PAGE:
Inside the Literary Mind of Roy Dimond

Stories, the genesis of worlds of their own creation, mysterious settings, and bizarre plot twists surround us.

Roy Dimond lives with his wife in Pender Harbour, a small fishing village on the Sunshine Coast of British Columbia, Canada. Locals call it “Penderdise.”

In his first life, Roy had the honor of helping at risk children and their families. In his second life, he pursues his love of travel and writing. Having explored four continents from Cuzco to Kyoto, Santorini to Tsumago, his wanderings have all found a way into his stories.

Roy’s first book is called The Singing Bowl and is now in a Second Edition. His second novel is called, The Rubicon Effect and his third book, and first work of non-fiction, Saving Our Pennys is also available.

Roy Dimond

Question: Tell me about your newest book and what was the inspiration behind your writing it?

Roy: I, Bully, published by Motivational Press, is a middle grade novel about a young boy who acts out his frustrations. What makes the story unique is that it is told from both the perspective of the bully and his victim, a young girl.

When Hannah, the victim, runs away, Eric, the bully, realizes what has happened and tries to find her. Lost in the woods, a bear, a cougar, and a riotous raven teach them lessons about bullying and about being a victim.

One adult and his friend, a Native American named, Stands Alone, help interpret the lessons that the forest has taught the two protagonists. Hannah learns why she is always a victim, and Eric discovers why he bullies, and both learn a new way.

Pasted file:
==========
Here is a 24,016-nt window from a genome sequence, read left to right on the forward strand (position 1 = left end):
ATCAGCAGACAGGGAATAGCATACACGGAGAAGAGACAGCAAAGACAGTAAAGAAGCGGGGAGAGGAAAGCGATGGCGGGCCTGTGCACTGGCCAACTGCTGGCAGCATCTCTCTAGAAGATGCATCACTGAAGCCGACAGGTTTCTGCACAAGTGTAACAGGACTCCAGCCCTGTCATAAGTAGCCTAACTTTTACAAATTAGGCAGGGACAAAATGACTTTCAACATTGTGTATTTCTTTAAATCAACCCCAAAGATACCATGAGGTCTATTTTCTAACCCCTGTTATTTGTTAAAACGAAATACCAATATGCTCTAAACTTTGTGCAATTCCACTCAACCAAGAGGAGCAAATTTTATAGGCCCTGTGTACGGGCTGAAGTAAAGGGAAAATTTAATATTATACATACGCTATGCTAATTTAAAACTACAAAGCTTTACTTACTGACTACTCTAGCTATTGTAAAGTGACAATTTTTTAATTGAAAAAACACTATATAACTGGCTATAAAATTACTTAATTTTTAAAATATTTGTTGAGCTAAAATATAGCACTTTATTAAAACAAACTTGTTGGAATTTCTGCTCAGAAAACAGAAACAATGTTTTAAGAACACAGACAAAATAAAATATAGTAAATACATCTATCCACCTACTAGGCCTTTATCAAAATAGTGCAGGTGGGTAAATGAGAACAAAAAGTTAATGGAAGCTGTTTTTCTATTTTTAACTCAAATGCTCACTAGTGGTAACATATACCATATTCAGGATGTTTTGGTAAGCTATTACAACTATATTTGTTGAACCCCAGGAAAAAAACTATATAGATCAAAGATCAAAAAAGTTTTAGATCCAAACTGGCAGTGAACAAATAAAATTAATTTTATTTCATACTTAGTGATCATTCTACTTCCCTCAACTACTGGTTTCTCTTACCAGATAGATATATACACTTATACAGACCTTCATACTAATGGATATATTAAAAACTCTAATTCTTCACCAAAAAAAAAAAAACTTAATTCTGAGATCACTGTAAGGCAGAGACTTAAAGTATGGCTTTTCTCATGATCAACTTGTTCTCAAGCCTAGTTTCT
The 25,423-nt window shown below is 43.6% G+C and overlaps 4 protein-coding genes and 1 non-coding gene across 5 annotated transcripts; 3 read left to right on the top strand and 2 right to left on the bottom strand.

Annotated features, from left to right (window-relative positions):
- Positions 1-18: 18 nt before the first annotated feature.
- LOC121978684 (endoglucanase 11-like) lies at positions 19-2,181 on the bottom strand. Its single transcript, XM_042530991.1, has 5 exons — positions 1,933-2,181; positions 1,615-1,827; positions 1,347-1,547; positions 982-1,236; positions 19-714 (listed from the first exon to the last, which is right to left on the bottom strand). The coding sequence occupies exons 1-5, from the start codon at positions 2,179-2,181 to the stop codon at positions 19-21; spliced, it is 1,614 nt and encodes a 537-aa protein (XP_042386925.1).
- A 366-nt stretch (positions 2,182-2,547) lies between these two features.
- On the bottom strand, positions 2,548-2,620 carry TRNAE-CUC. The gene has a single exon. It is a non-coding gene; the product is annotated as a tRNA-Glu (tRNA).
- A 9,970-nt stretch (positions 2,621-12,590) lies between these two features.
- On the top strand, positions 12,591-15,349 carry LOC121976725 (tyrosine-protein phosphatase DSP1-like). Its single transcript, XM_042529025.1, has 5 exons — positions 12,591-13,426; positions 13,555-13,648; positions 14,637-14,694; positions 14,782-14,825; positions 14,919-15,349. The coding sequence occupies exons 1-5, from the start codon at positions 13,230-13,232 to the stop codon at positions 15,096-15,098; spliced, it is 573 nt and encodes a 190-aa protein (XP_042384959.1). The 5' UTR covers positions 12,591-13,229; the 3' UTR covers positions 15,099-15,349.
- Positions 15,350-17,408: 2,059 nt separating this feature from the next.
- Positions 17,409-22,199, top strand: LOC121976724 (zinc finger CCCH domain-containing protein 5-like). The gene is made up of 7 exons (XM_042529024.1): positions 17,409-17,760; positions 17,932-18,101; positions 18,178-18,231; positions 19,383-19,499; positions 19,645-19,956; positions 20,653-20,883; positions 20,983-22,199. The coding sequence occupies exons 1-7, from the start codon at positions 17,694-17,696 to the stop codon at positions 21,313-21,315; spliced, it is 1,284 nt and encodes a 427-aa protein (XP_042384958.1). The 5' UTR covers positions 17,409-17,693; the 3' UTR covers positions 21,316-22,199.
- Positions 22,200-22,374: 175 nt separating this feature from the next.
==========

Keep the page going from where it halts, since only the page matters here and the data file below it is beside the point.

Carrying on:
Question: Why and when did you decide to become a writer?

Roy: What a great question. I am not sure I have ever been asked that before. I don’t think there was one moment when I decided to become a writer, it was more a process. It was definitely instilled at a young age. Possibly while in my backyard after climbing into our cherry tree. I sprawled along the branches, eating cherries and losing myself in the latest Superman comic book.

Then later in life, as my wife and I explored the world, plots developed in my head while meandering the canals of Venice or while walking Kyoto’s famous Philosopher’s Path. Maybe a snippet of an idea exploded into fleshed out characters as we scaled Machu Picchu, or while watching Santorini’s famous sunset a twist in the protagonist’s character would reveal itself.

So when did I decide to to become a writer? Maybe the most honest answer is…before I was even born.

 

Question: What book has been the greatest influence on you and your writing and why?

Roy: Huxley’s, Brave New World. Free islands, thinking for oneself, revolution, it’s all there in his writing; everything that humanity needed to learn in the past, now, and sadly in the future.

 

Question: Where do you find ideas for your books?

Roy: Everyday life. All one has to do is listen, observe, allow the moment to enter your consciousness and entire novels are there. Full, complete characters walk among us everyday. Their stories, the genesis of worlds of their own creation, mysterious settings, and bizarre plot twists surround us. Just walk into a coffee shop or stroll in a park and very quickly you will be smiling, overflowing with new ideas. I guarantee it.

 

Question: Where do you find ideas for your characters?